If it be granted that we have desires that spring from our possession of reason, it is only natural that there should arise a desire, itself springing from our rational apprehension of principles of duty, not to be the slave of lower desires but to regulate our life by these principles. To say that conscientious action springs from such a desire, the desire to do one's duty, is in no way to degrade conscientious action, as Kant thought it would be. And in fact, when I ask myself why I do my duty (when I do it, and do it conscientiously), the truest answer I can find is that I do it because, then at least, I desire to do my duty more than I desire anything else.
The question now arises, whether conscientious action can, like other deliberate action, be described as the adoption of means to an end. An answer which naturally suggests itself is the following: ‘From one point of view, conscientious action is not the adoption of means to an end; for in so far as one's object is to do one's duty, this is something that is already achieved in the immediate act of self-exertion. The doing of one's duty may, indeed, be described as an object of desire, but not as a desired end, in so far as speaking of an end implies that the end is something to be achieved by the use of means. Yet this is not the whole truth, as we may see by considering some particular conscientious act. Suppose that someone conscientiously sets himself to relieve another person's pain; his desire to do his duty will be satisfied by his exerting himself in the way that seems to him best for the purpose, but he will not be completely satisfied unless the means adopted actually secures the relief of the other's suffering. He has two desires, the desire to do his duty, which is, of course, satisfied by his doing his duty (i.e. by his exerting himself in what seems the best way of helping the other man), and the desire to achieve the relief of a suffering person, which will be satisfied only if the means adopted turn out effective.’
This is, however, not the true account of a purely conscientious act, i.e. of one in which the only effective motive is the desire to do one's duty; it is an account of an act in which there co-operates with this desire an independent desire, springing from natural kindliness, to relieve the other man's distress. In a purely conscientious act (and in using the word ‘purely’ I do not mean to suggest that such an act is superior to one springing from the combination of the two motives, but only to call attention to the singleness of the motive3), there is no wish to promote the relief of another man's suffering, independent of the thought that it is one's duty to do so. Suppose the agent has decided that the greatest claim on him in a given situation is the claim of a sick man to his help. Then he has but one primary desire, the desire to do an act of self-exertion which will result in relief to the sick man, as being the doing of his duty. And this desire will not be satisfied unless his action has the effect in question. What he desires primarily is to do his objective duty. But, knowing the difficulty of knowing what act will be the doing of his objective duty, i.e. will produce the effect in question, he has also a secondary desire, the desire to do his subjective duty, i.e. the act which he thinks to be his objective duty. And he can derive some satisfaction from the doing of this even if his primary desire fails to be satisfied.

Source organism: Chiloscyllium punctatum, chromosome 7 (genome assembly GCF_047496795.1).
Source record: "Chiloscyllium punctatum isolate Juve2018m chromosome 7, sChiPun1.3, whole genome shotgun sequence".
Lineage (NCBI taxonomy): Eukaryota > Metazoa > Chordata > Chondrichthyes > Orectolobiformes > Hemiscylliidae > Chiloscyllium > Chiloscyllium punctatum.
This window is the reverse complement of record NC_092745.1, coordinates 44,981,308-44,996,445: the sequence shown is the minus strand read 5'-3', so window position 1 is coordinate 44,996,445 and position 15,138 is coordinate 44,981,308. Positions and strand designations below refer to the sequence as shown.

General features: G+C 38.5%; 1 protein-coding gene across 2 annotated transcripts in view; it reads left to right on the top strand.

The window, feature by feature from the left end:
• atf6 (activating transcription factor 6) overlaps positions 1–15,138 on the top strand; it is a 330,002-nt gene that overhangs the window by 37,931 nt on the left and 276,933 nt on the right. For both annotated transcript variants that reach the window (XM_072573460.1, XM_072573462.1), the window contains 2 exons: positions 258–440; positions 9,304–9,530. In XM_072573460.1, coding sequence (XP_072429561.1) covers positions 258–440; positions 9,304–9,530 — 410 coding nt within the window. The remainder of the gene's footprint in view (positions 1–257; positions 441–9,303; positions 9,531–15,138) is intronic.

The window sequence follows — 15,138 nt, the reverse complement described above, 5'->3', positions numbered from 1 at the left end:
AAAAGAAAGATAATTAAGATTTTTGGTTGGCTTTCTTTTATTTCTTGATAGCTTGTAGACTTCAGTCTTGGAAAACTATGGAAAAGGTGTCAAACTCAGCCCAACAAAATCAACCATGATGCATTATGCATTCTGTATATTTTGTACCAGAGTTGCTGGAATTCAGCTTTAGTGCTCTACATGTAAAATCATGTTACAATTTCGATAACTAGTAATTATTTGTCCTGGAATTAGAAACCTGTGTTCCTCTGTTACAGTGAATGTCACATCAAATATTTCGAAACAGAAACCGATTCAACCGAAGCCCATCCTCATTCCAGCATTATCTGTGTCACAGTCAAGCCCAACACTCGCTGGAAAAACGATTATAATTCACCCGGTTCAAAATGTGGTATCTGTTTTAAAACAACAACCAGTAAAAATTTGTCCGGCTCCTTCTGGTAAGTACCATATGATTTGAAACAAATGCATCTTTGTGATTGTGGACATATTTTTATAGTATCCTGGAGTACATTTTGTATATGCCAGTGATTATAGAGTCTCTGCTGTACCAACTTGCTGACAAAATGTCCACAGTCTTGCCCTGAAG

Thus conscientious action is the adopting of means to an end—not, however, because the end is desired, but because the self-exertion which will bring about the end is desired, as being the doing of one's duty.